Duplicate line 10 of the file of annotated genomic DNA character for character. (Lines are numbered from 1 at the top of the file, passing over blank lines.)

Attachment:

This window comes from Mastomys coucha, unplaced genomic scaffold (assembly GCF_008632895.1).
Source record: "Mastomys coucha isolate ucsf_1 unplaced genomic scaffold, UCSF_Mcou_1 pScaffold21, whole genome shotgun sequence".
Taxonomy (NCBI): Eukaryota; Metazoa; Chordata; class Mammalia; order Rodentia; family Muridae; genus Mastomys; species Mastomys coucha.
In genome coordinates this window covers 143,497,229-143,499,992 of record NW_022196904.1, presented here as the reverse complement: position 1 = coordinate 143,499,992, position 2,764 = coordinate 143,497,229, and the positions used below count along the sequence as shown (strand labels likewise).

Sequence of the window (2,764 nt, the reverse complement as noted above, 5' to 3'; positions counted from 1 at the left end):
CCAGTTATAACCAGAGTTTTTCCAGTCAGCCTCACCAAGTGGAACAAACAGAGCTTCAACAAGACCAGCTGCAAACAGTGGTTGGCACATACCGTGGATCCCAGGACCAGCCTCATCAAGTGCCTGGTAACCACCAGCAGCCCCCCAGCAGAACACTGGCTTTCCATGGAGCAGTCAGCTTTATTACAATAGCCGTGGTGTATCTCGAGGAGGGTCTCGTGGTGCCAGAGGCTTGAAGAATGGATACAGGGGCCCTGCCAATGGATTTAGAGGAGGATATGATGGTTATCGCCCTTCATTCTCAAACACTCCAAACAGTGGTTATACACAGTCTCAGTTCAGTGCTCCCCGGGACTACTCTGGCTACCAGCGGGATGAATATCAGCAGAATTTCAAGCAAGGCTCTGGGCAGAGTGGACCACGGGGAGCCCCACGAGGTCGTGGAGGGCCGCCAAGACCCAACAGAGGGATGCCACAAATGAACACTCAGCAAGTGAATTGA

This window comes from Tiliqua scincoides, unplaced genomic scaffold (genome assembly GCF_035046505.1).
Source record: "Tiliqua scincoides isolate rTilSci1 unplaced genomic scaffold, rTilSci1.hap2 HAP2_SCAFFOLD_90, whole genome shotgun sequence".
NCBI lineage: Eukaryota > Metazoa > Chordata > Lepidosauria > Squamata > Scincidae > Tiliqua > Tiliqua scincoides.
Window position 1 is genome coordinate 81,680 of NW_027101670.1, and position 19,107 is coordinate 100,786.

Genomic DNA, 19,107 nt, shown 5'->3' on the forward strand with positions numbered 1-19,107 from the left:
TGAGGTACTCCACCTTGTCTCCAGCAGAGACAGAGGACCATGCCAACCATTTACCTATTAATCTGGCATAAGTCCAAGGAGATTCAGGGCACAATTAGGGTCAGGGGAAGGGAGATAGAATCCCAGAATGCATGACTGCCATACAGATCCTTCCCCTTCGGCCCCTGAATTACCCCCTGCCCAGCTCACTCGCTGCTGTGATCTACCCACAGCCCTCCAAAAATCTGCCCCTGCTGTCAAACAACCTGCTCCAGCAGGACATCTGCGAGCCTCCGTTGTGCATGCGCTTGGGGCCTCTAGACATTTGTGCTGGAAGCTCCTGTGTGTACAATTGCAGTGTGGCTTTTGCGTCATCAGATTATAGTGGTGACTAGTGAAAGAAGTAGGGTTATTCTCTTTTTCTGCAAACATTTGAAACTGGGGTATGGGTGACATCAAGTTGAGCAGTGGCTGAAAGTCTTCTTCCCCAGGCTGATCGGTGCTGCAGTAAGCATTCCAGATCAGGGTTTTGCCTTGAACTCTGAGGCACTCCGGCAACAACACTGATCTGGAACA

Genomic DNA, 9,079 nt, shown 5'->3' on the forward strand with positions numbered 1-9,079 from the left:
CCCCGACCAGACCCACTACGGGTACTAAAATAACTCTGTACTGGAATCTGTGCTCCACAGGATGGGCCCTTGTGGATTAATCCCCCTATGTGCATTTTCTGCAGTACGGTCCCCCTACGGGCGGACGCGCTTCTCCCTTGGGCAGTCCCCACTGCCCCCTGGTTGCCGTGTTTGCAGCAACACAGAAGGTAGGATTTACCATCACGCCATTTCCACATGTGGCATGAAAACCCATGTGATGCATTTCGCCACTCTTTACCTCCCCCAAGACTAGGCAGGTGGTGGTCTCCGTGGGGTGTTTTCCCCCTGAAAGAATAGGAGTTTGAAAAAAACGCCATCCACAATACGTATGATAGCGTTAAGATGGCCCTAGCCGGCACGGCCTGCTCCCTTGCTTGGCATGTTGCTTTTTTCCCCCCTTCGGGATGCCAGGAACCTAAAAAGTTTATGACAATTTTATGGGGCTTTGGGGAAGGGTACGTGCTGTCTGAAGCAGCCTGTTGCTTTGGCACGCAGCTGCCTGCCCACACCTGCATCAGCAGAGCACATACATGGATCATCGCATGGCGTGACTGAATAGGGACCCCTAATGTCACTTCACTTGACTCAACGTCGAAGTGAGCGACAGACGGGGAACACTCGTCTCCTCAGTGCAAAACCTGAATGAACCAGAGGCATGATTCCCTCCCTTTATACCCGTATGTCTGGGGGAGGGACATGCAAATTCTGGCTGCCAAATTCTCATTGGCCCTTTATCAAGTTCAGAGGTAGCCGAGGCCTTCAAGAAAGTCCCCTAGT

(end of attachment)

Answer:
Window position 1 is genome coordinate 81,680 of NW_027101670.1, and position 19,107 is coordinate 100,786.